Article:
Hailing from Fort William, Venasky was a star locally, from the onset.
A stellar junior career saw him shine, mainly with the fabled Port Arthur Marr’s.
Brought up as just a 15-year-old by the Marr’s for their memorable run all the way to the Memorial Cup finals in 1967 against the vaunted Toronto Marlboros, who were coached by another local legend, Gus Bodnar.
There, Venasky saw action in five regular season games and scored once in as many playoff outings, plus had an assist in six contests in the playdowns.
Three more successful campaigns, as a regular with the Marr’s, he racked up 143 points in just 82 games while accumulating just two minor penalties.
Among the accolades he earned during his time with the Port Arthur junior side was a trio of Thunder Bay Junior Hockey League cleanest player awards as well as TBJHL league and playoff MVP laurels.
He also picked up TBJHL most gentlemanly player honours and a league scoring crown while being tabbed Thunder Bay’s Athlete of the Year in 1970.
His skill set also saw Venasky be a hot commodity as he was picked up by multiple clubs along the Memorial Cup trail after Port Arthur had been eliminated.
After appearing with the Marrs in the 1967 event, he would be added to the Fort William Hurricanes playoff-run-roster in 1969 and ’70.
The Weyburn Red Wings also bolstered their line-up with him in the 1970 Memorial Cup final against the powerful Montreal Jr. Canadiens.
In 35 postseason appearances his efforts saw him accumulate 40 points, including six with Weyburn in that 1970 Memorial Cup.
Venasky’s on-ice efforts in junior earned him a NCAA Division I scholarship to the University of Denver, where he played alongside fellow locals and future NHLers Rick Bragnalo and Mike Busniuk.
In his first season with the Pioneers, he provided plenty of offensive production with 56 points in 36 games overall.
His 39 points in Western Collegiate Hockey Association play were tops among all skaters in the conference.
His efforts earned him NCAA West 1st Team All-American honours as well as WCHA Second Team distinction.
Denver would advance all the way to the NCAA Final Four where they would fall to the eventual champion Boston University in the semifinal, before rebounding to shutout Harvard in the third-place match-up.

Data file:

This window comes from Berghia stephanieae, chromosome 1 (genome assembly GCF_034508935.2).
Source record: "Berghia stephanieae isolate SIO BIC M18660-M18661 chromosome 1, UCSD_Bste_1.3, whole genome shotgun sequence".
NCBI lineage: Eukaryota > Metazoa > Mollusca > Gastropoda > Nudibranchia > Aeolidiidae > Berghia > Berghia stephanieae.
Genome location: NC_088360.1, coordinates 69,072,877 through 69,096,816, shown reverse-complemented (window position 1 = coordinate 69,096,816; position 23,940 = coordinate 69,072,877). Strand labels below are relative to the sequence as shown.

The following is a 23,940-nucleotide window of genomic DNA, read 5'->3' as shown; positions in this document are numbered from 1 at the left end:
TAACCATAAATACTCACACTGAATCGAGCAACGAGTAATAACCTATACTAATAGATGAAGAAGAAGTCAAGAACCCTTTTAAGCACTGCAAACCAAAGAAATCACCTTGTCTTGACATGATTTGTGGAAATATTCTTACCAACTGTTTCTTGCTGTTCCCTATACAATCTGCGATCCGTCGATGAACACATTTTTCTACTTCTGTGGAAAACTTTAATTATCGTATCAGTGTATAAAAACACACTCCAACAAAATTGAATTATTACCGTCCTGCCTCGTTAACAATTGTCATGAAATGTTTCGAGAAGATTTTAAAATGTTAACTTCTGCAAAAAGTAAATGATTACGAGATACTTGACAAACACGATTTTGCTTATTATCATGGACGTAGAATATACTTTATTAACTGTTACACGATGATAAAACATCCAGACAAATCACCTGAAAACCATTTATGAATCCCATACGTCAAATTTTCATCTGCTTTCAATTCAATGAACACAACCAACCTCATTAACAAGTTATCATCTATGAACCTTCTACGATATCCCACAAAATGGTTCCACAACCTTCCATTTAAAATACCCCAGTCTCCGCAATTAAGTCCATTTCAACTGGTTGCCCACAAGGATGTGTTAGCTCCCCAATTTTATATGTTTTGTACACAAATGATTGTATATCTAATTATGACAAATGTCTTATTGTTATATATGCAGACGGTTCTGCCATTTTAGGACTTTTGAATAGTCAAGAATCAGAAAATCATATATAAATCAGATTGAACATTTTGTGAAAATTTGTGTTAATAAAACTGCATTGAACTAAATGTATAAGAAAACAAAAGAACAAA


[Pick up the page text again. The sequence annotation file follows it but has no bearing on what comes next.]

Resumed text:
As a sophomore, Venasky produced another 56-point season for the Pioneers helping them win the WCHA’s MacNaughton Cup as regular season title holders.
DU did head to another NCAA Final Four, but we upended by Cornell.
After registering nearly two points-per-game at Denver (57 GP/102 PTS) over two years, Venasky opted to turn pro and sign with the Los Angeles Kings, who selected him in the third round, 34th overall, in the 1971 NHL Draft. The Houston Aeros of the World Hockey Association also had selected him in the 1972 WHA Draft.
Making the Kings line-up for the 1972-73 campaign, Los Angeles looked for him to concentrate in keeping opposing centres off the board instead.
So despite being an NHL novice, Venasky was charged by Kings’ newly minted head coach Bob Pulford to go head-to-head against the other teams top players up the middle, such as Phil Esposito, Bobby Clarke, Jacques Lemaire, Jean Ratelle and Gilbert Perreault.
He did chip in offensively as well, picking up 34 points in 77 outings, including his first NHL goal, coming against the New York Islanders in a November 4, 1972 home game, before going on to earn club top rookie accolades.
In all, he skated in 430 NHL contests over seven seasons with the Kings, the most of anyone from Thunder Bay, and collected 162 points on 61 tallies along with 101 helpers.
He also had minor pro stops along the way and a stint locally with the Thunder Bay Twins senior side in 1980-81, and a stop in Switzerland with HC Davos, competing in the Spengler Cup, before retiring.
Venasky has stayed involved in the game, coaching and developing players in southern California and was inducted into the Northwestern Ontario Sports Hall of Fame in 2000.